Babynskyi: What could Europeans and East Europeans learn from US Catholics in the face of modern challenges? Because our present discussions in the public sphere are not unknown to your experience, such themes concerning moral principles and the place of religion in the public square, and its influence on social processes, are not new to American Catholics.
Weigel: I’d like to say that “Europe” could learn from America some lessons about building and sustaining genuinely pluralistic democracies, but given the current crisis in American political culture, which has produced two utterly unacceptable presidential candidates, I would be very reluctant to say that, at least without a lots of qualifiers.
Babynskyi: Today, as in the interwar period, we see a number of authoritarian governments in Eastern Europe and beyond seeking (and sometimes obtaining) the support of Christian churches. One can see this phenomenon in Hungary, Poland, and Russia, for example. What is your view of this development?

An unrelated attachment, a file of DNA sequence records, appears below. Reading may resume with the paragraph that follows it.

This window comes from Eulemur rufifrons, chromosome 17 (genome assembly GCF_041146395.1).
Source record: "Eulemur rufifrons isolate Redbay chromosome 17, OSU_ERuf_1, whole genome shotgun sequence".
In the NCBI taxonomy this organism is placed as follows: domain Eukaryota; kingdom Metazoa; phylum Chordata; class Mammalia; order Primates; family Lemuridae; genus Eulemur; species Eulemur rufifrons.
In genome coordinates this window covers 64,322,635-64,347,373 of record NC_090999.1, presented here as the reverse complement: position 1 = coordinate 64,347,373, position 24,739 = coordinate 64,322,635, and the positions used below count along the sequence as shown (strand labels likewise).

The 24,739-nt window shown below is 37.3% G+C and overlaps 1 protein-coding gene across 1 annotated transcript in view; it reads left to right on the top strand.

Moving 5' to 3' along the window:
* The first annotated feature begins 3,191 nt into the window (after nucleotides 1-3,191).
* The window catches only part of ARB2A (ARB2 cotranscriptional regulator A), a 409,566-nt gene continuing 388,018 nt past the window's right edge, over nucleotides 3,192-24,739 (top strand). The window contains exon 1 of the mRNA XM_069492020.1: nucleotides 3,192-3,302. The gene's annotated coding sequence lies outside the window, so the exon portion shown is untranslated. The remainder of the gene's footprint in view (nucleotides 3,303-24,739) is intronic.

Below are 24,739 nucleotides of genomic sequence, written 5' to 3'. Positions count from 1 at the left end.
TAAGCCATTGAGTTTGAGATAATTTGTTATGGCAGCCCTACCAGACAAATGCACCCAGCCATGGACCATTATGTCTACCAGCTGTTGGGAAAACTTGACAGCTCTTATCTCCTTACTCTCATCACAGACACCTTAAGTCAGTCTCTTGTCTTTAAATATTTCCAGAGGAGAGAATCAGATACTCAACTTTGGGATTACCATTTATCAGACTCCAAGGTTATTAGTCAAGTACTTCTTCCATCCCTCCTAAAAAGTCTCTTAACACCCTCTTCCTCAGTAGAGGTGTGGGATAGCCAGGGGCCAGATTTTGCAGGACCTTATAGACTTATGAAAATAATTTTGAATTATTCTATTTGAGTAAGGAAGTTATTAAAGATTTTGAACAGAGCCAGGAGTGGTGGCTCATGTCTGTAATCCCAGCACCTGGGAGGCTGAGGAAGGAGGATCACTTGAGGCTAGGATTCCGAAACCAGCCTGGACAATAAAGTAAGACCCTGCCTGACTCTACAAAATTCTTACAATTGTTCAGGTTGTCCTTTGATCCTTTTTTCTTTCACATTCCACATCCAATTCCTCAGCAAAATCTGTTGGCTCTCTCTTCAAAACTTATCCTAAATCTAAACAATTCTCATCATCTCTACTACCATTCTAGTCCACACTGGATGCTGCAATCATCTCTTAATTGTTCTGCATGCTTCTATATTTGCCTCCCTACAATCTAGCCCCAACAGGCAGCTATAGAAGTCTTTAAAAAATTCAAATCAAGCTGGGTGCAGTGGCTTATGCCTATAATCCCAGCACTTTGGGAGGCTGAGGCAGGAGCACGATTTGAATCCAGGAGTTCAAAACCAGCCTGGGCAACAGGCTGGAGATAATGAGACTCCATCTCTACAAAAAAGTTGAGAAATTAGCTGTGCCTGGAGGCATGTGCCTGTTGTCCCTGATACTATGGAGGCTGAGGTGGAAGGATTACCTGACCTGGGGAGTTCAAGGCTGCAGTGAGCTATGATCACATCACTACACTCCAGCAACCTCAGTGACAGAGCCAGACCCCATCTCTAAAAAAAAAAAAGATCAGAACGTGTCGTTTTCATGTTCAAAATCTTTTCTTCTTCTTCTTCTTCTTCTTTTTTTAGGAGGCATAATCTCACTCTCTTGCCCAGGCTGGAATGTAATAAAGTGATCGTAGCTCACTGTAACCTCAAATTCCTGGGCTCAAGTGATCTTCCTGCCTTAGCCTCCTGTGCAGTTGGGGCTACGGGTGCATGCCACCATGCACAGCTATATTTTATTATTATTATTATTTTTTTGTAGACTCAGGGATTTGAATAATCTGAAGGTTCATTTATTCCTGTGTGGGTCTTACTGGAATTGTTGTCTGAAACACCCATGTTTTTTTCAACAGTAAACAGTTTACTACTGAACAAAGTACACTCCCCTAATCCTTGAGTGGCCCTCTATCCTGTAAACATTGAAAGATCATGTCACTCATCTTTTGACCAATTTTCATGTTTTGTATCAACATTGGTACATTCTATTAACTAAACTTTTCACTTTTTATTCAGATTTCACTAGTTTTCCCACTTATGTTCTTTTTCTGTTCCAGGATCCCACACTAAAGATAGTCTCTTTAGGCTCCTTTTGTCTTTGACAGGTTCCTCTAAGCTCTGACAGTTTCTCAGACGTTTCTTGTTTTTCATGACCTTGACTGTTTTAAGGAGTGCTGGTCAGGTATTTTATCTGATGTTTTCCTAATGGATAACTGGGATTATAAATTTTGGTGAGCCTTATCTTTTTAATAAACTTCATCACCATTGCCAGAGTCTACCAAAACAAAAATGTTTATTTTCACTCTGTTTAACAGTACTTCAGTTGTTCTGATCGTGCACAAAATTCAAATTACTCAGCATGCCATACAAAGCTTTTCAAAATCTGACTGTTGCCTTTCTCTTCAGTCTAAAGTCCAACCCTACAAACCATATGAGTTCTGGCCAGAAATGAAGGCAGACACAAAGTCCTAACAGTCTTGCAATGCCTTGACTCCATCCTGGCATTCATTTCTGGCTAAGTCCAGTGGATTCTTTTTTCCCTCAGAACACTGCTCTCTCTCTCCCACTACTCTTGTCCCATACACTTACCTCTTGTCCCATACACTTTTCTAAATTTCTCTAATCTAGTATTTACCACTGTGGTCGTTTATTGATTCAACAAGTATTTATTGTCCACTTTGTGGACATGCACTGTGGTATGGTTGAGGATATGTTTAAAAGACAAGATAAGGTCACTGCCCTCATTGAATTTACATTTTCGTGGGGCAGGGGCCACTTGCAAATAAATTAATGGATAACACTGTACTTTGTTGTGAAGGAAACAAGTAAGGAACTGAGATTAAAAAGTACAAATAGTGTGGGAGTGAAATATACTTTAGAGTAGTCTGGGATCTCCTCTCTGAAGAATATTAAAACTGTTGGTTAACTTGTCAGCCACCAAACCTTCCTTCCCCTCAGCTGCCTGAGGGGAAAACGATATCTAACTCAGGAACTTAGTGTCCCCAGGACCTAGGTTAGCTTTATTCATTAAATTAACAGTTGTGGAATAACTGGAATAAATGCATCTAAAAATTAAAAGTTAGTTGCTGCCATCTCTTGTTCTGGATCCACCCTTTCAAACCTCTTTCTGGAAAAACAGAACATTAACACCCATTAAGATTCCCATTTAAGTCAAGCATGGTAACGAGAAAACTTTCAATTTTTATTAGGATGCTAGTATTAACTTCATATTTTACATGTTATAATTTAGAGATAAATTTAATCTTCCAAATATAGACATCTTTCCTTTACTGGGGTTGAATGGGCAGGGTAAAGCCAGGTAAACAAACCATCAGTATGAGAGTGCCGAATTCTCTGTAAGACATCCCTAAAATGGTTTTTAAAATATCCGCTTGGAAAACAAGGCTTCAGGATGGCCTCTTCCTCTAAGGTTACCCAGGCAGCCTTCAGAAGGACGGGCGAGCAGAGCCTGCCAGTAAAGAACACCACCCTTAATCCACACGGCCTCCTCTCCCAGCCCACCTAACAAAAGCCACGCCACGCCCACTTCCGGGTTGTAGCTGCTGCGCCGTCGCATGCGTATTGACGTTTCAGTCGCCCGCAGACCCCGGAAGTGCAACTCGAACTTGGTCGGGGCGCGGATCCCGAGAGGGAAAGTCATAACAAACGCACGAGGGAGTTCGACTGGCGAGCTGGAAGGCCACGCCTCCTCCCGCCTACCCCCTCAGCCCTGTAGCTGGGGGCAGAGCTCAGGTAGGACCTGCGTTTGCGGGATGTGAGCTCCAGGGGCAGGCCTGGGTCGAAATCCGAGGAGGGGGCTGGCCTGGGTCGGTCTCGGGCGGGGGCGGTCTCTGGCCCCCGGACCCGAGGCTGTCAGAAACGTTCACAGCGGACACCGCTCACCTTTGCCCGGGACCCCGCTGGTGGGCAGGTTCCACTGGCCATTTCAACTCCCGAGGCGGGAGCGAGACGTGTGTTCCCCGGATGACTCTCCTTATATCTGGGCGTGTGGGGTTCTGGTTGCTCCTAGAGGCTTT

Weigel: Hungary, Poland, and Russia are three very different situations that ought not be taken as three expressions of the same phenomenon. Russia, for example, is an authoritarian kleptocracy, which is not true of either Hungary or Poland. The real question at issue in Hungary and Poland is whether democratic commitments can co-exist with a rejection of the lifestyle libertinism of Brussels, which is the most aggressive form being taken by European laicite today.
Babynskyi: With Pope Francis, the focus of the Catholic Church has moved to the Africa, Asia and Latin America. It seems to me that this focus is disproportional in relation to the European situation, and we might “lose” Europe in the end. Or does Europe not need such a focus now, being able to deal with its problems relying on its own resources?
Weigel: The first inculturation of the Gospel was in Europe. That’s why the fate of Europe will always be crucial to the Christian project throughout the world. Losing the historic Christian heartland may be a possibility, but it certainly won’t be helpful in evangelizing the world.
George Weigel is the Distinguished Senior Fellow and William E. Simon Chair in Catholic Studies at the Ethics and Public Policy Center.